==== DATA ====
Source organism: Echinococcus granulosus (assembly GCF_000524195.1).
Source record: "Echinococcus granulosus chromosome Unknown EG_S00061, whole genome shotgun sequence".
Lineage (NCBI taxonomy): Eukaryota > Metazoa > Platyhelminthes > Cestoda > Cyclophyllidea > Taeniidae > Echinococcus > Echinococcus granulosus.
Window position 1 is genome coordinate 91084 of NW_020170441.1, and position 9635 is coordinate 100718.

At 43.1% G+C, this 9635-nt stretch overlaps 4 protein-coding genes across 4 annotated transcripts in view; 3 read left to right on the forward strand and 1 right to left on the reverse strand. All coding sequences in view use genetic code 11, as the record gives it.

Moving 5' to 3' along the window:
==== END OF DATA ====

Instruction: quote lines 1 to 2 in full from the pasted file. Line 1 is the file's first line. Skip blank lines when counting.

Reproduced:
Source organism: Echinococcus granulosus (assembly GCF_000524195.1).
Source record: "Echinococcus granulosus chromosome Unknown EG_S00061, whole genome shotgun sequence".